None of this was easy, but I was only making it harder on myself. I needed to let loose, and give myself the space to understand that this new normal was going to take lots of adjusting. Along with this, I had to learn to appreciate myself for remaining committed to my education and continuing to push myself further. I slowly began giving myself more breaks between assignments and asking questions when I did not understand the topics being discussed. With time, I found that I was feeling a bit more comfortable with this transition.
I miss my life pre-COVID. I would be a tourist in my own city and try new restaurants with my friends, go on shopping sprees, go to the movies, attend carnivals, and the list continues. Now, my options are limited. For instance, I had not experienced these new embedded shopping regulations until recently. A few days ago, I went to the store with my sister to pick up a few items. First of all, we had to make sure we were all geared up - masks, gloves, and bottles of hand sanitizer. Before going in, we waited in line for 40 minutes. Once we were able to get inside, we obviously had to continue remaining distant from everyone. It seemed like everyone was extremely paranoid and rushing their ways through the aisles. This made me feel the need to quickly grab what I needed and go. I was not able to browse around like I usually would have. It made me feel like shopping, a hobby I once enjoyed was no longer enjoyable.
Once the world gets back to normal, I will probably miss all the time I have to myself. I have been trying to make the most of this time by strengthening my relationship with myself. I have developed new hobbies and spent this time reflecting and establishing future goals. Amid my busy schedule before, I tended to forget to just sit, relax, and have some "me time." Now that I have all this time myself, I am missing my old, busy schedule. I continuously think, when will I have structure in my schedule again? Despite this, after things get back to normal, I will be sure to embed time to take care of myself by doing something that brings me relaxation, comfort, and joy.
"I have always appreciated Bottom Line's support, and I am grateful that I am involved in a program that continuously supports me in every aspect of my life."
April 30, 2020
My name is Maysaa, and I am from Chicago, Illinois. I have been a part of Bottom Line since my senior year of high school, and I am currently in the Success Program. I am double majoring in Integrated Health Studies and General Psychology at the University of Illinois at Chicago and will be graduating in May 2021. Post-graduation, I aspire to conduct pharmaceutical research and advocate the significance of health justice.
Due to the pandemic, my university has transitioned solely online. I'm also a student employee on campus and have not been able to work since the stay-at-home order. These changes have tremendously altered my everyday life in both positive and negative ways.
As for positive changes, I have pursued hobbies and interests that do not involve my computer screen. Although Netflix can be quite tempting, I have learned to include other activities that I enjoy. Exercising, reading, calling family and friends, and going for walks have allowed me to find healthy, enjoyable activities that bring me happiness.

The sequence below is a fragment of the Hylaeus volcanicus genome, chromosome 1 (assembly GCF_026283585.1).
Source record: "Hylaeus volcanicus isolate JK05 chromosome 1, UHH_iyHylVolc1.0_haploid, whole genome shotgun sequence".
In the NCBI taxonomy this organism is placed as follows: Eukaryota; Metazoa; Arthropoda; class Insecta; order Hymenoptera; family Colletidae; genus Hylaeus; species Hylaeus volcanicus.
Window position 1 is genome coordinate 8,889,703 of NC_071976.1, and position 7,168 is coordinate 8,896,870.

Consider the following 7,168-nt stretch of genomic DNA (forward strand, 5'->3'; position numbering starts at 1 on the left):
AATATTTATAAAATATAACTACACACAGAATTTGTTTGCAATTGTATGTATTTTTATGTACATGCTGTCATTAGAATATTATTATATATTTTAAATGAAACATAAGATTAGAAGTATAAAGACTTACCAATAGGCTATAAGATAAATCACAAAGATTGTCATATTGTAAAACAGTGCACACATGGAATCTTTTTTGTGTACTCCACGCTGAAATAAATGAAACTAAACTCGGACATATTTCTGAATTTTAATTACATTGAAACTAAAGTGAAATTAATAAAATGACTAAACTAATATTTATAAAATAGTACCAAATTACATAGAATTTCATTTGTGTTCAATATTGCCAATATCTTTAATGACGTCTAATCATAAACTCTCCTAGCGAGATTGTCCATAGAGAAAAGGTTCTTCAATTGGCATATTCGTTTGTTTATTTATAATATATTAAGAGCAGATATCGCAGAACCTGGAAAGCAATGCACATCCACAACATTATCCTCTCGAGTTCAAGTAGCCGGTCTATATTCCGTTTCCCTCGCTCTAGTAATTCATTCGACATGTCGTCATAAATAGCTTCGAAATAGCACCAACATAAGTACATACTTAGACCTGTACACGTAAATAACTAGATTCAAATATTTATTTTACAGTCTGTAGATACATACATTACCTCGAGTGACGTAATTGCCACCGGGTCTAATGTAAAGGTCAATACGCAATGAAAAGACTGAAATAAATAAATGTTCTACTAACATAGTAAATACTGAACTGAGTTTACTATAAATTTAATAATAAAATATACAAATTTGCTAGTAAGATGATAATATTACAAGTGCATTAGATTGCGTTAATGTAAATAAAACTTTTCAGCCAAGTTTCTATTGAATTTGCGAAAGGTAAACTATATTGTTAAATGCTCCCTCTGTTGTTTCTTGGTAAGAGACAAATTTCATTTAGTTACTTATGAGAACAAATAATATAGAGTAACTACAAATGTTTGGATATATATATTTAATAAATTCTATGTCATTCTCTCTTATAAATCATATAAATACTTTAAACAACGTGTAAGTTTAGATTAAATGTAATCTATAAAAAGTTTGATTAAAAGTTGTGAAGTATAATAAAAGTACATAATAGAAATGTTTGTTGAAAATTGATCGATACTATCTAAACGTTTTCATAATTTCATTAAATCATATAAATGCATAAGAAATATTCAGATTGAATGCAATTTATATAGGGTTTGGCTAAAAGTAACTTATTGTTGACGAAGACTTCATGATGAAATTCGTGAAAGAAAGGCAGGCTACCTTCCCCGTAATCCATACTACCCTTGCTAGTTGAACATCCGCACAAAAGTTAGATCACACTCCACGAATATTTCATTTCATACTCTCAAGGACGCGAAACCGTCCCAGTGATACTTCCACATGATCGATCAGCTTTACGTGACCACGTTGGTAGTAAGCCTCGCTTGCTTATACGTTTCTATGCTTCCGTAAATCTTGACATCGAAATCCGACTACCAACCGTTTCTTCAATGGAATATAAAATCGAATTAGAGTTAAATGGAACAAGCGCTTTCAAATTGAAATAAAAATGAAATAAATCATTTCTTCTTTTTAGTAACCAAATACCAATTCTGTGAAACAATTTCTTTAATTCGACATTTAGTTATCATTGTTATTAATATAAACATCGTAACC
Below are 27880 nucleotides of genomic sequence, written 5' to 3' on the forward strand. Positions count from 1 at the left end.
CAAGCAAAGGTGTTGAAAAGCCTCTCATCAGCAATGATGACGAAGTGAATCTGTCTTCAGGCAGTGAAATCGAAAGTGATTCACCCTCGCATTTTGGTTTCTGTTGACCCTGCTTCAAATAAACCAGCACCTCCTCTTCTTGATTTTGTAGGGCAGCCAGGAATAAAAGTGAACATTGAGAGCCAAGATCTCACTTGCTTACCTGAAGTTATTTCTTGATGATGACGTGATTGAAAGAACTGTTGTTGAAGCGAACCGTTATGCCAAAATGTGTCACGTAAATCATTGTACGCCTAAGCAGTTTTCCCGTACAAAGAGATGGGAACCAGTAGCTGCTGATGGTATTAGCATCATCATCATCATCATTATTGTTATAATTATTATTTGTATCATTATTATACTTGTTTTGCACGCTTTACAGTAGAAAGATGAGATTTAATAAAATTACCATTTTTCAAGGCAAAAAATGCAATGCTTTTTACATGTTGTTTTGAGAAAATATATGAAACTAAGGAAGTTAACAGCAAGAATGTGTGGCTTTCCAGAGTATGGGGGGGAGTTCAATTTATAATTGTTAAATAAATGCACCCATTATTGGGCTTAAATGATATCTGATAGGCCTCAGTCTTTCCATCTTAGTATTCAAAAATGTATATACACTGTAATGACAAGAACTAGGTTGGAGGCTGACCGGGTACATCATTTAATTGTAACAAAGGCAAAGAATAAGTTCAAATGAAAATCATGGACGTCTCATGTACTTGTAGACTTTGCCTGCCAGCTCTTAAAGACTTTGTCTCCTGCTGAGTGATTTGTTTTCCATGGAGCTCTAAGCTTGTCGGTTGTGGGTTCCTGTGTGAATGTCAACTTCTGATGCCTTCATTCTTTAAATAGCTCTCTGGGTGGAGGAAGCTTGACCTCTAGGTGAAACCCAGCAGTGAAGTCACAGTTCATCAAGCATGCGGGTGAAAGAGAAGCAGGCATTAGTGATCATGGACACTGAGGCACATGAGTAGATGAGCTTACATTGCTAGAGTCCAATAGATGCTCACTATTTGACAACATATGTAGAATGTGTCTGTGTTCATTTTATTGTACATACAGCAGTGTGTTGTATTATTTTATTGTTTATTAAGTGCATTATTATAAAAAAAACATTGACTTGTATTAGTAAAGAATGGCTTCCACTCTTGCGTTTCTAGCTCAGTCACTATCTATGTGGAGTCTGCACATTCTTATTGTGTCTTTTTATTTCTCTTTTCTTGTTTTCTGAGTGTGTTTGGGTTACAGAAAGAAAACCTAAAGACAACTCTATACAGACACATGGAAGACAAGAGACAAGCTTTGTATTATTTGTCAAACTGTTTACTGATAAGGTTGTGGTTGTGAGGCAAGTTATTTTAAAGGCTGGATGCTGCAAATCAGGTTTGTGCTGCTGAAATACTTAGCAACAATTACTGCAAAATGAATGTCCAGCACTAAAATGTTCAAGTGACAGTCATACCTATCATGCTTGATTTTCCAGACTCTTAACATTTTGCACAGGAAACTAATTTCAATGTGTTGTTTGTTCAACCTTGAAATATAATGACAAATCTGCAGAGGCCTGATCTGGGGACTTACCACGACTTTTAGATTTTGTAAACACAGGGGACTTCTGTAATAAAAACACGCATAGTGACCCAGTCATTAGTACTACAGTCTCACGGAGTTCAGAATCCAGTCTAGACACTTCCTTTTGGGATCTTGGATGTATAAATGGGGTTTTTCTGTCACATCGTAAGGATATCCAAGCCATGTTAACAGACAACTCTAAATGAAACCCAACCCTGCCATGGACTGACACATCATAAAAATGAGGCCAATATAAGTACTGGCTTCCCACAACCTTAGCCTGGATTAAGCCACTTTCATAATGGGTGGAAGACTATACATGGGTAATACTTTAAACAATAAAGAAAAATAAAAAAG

On the other hand, there have been numerous negative alterations. One thing that I have found the most challenging is remaining focused and productive. A setting, my home, that was my relaxing place, has now become my workspace as well. I am attempting to deal with this by distinguishing my spaces from one another. It is extremely difficult to remain productive and positive when the new normal does not feel normal to you.
In regards to future career plans, many opportunities have been discontinued due to the pandemic. I had initially applied to many internships for this upcoming summer. Majority of these programs contacted me to inform me that they are no longer proceeding with the hiring process due to ensuring the safety of all individuals. In addition to this, I am a special services volunteer at RUSH Medical Center. Due to being a volunteer and not considered an essential employee to run the hospital, volunteers are no longer engaged members in the hospital. I enjoyed volunteering at RUSH and providing service in such a welcoming environment. Both of these instances saddened me.
I was excited to become involved in programs that would guide me in gaining knowledge related to my field. I now feel like my career is on hold, and it is not in my control.
Bottom Line has always been a huge support. My Advisor has remained in constant contact with me to ensure that I have resources to be successful, healthy, financially secure, and mentally/emotionally stable. My Advisor has also provided me with numerous COVID-19 resources and various methods of managing stress during this hardship. In addition to this, my Advisor continues to support me academically. They have ensured that I continue researching post-graduation options and remain dedicated to my goals. I have always appreciated Bottom Line's support, and I am grateful that I am involved in a program that continuously supports me in every aspect of my life.